While it might not be the most exciting job in the DIY catalog, removing old caulk is a necessary task if you’re going to apply new caulk to a bathtub, sink, or shower. Once caulk starts to crack and degrade, it’s time to remove it completely and replace it with a fresh bead of new caulking.
Replacing old caulk not only creates a seal that prevents moisture, dust, and air from getting into sensitive places, it also greatly improves the look of any bathroom.
In fact, one of the easiest ways to improve the look of any bathroom is by removing old, mildewy caulk and replacing it with brand new sparkling white caulk. Think of it like painting your exterior window trim for your bathroom!
Let’s take a look at how to remove old caulk in step-by-step detail.
Tools & Materials Needed
- Utility knife
- Razor scraper or caulk removal tool
- Caulk remover chemical (optional)
- Rubbing alcohol
- Stiff bristle brush
Removing Old Caulk – Guide
Step 1: Test Existing Caulk
Before you get down to work, you’ll want to determine what type of caulking you’re dealing with. Make a small cut into the caulking with your utility knife and test how difficult it is to peel away.
Silicone caulking is soft and rubbery, and can normally be removed with less difficulty than other types. Acrylic and water-based caulk are typically harder and more difficult to remove.
If you can peel the old caulking away from the seam without difficulty then you should be able to skip the next step.
Step 2 (Optional): Apply Caulk Remover
This step is not always necessary, but when you’re dealing with particularly stubborn caulk it can make removal much easier. There a number of different products made specifically for this task, just be sure to match the caulk remover to the type of caulking your dealing with.
You’ll want to apply the caulk removal to the entire caulk surface with an old rag or cloth. The chemicals in the caulk remover will cause the caulk to soften and weaken the bond between the caulk and the surface. The longer you leave it, the softer and weaker it will get.
Follow the directions on the bottle, but in general, you’ll want to let the caulk remover sit for at least 3 to 4 hours.
Step 3: Cut and Peel Away Old Caulk
Now, it’s time to get down and dirty with removing the old caulk.
Start by cutting into the caulk with a utility knife. Try to get ahold of a large piece of it and peel it away from the seam in long strips. Removing it like this is easier than scraping it away with a razor.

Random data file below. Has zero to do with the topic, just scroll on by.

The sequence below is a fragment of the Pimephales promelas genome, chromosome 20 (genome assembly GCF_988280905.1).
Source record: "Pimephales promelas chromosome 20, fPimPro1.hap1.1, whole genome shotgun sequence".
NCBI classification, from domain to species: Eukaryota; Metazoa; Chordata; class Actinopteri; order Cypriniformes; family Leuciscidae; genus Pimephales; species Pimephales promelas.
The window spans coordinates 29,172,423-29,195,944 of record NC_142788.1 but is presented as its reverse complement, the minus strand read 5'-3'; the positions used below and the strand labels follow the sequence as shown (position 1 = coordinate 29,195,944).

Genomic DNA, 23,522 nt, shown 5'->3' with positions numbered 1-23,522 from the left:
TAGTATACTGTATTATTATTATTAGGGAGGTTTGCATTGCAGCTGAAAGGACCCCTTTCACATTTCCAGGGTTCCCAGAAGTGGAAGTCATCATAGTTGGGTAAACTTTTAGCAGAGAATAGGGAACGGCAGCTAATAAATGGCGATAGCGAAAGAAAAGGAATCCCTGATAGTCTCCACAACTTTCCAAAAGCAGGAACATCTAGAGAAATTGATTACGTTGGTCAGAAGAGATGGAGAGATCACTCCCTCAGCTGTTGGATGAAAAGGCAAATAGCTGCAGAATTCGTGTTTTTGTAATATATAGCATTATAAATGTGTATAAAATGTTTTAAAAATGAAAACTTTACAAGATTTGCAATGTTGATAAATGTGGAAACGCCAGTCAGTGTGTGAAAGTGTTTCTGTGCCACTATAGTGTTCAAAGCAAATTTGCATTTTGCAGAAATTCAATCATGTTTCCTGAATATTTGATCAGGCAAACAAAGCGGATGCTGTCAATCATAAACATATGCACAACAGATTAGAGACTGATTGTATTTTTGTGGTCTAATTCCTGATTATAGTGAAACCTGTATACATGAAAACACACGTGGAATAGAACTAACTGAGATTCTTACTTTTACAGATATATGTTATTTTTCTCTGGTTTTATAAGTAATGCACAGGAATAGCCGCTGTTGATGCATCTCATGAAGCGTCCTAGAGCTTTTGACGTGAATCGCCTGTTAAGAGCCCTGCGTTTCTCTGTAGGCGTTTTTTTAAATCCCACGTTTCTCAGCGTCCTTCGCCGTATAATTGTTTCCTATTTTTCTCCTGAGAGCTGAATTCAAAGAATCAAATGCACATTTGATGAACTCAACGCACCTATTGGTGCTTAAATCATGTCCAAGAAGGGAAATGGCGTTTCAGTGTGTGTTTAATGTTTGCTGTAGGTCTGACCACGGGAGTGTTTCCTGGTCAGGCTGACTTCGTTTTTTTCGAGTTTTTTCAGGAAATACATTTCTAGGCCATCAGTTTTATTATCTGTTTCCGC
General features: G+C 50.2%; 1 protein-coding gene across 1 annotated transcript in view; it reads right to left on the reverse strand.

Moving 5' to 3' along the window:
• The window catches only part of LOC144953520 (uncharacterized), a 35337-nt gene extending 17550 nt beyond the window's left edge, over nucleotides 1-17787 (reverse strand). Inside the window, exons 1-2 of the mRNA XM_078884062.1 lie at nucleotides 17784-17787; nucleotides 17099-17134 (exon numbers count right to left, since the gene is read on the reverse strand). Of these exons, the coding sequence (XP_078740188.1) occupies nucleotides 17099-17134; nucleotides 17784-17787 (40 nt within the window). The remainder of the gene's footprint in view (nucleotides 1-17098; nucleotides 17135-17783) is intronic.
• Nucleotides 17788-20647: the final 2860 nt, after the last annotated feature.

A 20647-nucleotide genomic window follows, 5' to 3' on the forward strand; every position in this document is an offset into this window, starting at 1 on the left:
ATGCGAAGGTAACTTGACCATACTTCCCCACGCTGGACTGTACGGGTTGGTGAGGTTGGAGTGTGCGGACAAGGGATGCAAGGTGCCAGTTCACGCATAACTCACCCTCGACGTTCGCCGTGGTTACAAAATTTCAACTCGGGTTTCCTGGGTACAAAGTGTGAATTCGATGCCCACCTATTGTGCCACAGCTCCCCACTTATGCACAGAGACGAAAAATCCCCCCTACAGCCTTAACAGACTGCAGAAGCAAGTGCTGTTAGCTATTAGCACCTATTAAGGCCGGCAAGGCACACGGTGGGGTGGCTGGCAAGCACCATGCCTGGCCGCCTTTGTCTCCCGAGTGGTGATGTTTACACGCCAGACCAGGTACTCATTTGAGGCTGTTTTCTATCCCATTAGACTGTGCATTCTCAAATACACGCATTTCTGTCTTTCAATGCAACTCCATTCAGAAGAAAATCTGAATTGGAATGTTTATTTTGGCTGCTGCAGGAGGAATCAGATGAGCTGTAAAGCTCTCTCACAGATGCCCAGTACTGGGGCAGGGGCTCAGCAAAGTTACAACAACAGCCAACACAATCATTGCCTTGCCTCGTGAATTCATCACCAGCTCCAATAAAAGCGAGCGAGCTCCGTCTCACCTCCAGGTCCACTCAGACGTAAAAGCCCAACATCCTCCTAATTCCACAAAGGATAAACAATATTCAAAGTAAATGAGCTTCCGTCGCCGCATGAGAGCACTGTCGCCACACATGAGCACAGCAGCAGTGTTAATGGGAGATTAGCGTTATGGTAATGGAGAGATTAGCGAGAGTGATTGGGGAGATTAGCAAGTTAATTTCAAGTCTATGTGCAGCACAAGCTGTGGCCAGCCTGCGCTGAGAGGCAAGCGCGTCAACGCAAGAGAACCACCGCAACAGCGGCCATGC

Use a razor scraper to cut and scrape away any leftover pieces of caulk left on either edge of the seam. Try to get the blade as flat to the surface as possible, so you can ‘push’ through the caulk rather than scraping. Be careful when using a razor scraper against painted surfaces or tile, as it can actually chip and damage finished surfaces.
There are also several well-made caulk removal tools formulated particularly for this task. These tools are purposefully designed for removing caulk without scratching or damaging any surfaces. If you’ve got a lot of caulking to re-do, or you tend to be a little clumsy, one of these can be a lifesaver.
Step 4: Remove Remaining Caulking Bits
No matter how well you peel away the old caulk, you’ll always be left with a few stubborn bits. There are a number of different ways you can remove these, but don’t be tempted to leave them in place. New caulk won’t adhere well to old caulk, so leaving these bits in place can result in a poor quality seal.
How to remove stubborn bits of caulk:
- Soak them in rubbing alcohol for an hour or so. This will start to break down the bonds and make the caulk easy to scrape off.
- Use a stiff-bristled brush or an old toothbrush to scrub away the remaining pieces.
- Use a hairdryer or heat gun to soften the material before scraping it away.
Step 5: Clean & Dry the Entire Surface
Before you can apply a new bead of caulk to the seam, you’ll want to thoroughly clean the surface of dirt and grime. Grime, dirt, mildew, and other nasty stuff has a tendency to collect in the seams of the old caulk, so you want to go a good job removing it.
Use an old rag, toothbrush, or brush to scrub away any nasty buildup. Then use a clean, dry rag or paper towel to dry the seam completely.
If you’ve got some mold or mildew to deal with, use bleach or a cleaning product with mildewcide to kill the mildew and prevent it from coming back.
Now you’ve got a perfectly cleaned and prepped seam ready for a new bead of caulk. All that’s left to do is load your caulking gun and get to work!